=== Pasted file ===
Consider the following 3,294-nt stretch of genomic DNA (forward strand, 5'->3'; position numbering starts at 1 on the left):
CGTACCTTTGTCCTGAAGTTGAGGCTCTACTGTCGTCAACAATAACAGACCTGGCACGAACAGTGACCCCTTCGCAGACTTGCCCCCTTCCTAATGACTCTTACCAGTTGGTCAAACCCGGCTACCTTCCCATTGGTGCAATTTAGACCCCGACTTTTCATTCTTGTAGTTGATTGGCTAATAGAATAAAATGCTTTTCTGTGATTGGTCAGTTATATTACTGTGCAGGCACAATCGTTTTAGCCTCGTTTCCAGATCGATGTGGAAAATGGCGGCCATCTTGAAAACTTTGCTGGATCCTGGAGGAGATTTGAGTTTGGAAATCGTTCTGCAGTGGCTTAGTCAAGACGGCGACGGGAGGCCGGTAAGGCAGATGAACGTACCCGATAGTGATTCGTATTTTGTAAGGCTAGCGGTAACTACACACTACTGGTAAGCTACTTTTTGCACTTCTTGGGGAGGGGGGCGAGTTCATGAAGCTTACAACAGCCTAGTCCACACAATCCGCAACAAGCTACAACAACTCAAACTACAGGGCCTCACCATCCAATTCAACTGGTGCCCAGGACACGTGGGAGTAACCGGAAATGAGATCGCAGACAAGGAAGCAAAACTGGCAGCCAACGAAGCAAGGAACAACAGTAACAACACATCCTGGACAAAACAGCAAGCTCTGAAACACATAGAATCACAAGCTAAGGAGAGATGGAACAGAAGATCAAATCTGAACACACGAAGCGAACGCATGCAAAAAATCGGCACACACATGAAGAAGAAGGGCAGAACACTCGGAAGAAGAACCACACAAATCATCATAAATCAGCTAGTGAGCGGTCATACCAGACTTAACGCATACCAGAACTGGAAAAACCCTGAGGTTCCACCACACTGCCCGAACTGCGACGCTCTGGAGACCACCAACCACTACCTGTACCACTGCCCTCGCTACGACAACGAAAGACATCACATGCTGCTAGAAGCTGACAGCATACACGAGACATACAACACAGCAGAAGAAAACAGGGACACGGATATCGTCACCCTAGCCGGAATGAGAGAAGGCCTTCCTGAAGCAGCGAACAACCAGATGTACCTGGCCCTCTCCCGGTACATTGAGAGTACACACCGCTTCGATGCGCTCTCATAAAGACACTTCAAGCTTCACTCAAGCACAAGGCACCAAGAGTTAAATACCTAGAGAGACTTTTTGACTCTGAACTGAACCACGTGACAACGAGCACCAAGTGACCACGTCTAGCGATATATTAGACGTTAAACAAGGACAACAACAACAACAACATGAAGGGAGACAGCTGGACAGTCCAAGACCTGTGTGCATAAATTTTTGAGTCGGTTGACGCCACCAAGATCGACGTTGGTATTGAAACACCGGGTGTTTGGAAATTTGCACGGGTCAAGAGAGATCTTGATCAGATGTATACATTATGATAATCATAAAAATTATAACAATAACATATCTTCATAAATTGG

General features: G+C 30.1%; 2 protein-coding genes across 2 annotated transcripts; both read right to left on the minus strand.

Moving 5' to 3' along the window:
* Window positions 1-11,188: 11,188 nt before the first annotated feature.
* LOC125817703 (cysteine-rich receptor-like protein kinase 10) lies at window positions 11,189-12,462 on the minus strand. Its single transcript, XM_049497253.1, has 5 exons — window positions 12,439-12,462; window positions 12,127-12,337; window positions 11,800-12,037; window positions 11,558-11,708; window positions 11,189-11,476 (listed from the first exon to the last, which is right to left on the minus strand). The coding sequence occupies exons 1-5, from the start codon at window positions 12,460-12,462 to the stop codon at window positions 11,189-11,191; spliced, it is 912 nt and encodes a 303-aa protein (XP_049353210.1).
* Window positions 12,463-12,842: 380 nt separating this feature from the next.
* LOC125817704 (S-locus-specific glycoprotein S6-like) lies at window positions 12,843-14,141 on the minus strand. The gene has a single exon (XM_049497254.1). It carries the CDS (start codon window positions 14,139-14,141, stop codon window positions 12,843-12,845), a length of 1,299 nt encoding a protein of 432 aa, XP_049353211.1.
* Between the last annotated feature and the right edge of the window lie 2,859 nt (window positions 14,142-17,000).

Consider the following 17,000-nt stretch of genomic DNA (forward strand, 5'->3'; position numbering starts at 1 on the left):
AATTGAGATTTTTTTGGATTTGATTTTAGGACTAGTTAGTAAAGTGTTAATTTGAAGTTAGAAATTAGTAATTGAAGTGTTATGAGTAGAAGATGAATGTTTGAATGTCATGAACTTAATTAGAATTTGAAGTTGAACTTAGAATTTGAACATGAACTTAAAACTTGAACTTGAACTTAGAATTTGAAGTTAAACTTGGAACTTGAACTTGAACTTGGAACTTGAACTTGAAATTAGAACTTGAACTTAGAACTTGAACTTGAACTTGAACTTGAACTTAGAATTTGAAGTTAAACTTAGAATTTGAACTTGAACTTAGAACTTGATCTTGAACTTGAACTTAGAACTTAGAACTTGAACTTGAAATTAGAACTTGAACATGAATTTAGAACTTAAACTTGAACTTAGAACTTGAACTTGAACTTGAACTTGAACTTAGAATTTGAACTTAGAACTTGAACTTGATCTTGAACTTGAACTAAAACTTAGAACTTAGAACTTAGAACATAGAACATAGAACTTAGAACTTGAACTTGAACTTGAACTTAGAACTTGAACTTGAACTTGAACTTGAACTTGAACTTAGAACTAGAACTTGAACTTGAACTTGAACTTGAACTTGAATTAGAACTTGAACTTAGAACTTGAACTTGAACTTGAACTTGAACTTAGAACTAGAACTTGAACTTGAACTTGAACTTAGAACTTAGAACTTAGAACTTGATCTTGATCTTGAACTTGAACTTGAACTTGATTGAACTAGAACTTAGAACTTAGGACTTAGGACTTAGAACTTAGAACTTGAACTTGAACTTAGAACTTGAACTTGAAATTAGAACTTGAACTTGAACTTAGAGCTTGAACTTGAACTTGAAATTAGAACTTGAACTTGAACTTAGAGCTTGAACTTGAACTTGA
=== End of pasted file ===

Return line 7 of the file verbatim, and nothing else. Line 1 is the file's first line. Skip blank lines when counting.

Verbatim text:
* Window positions 12,463-12,842: 380 nt separating this feature from the next.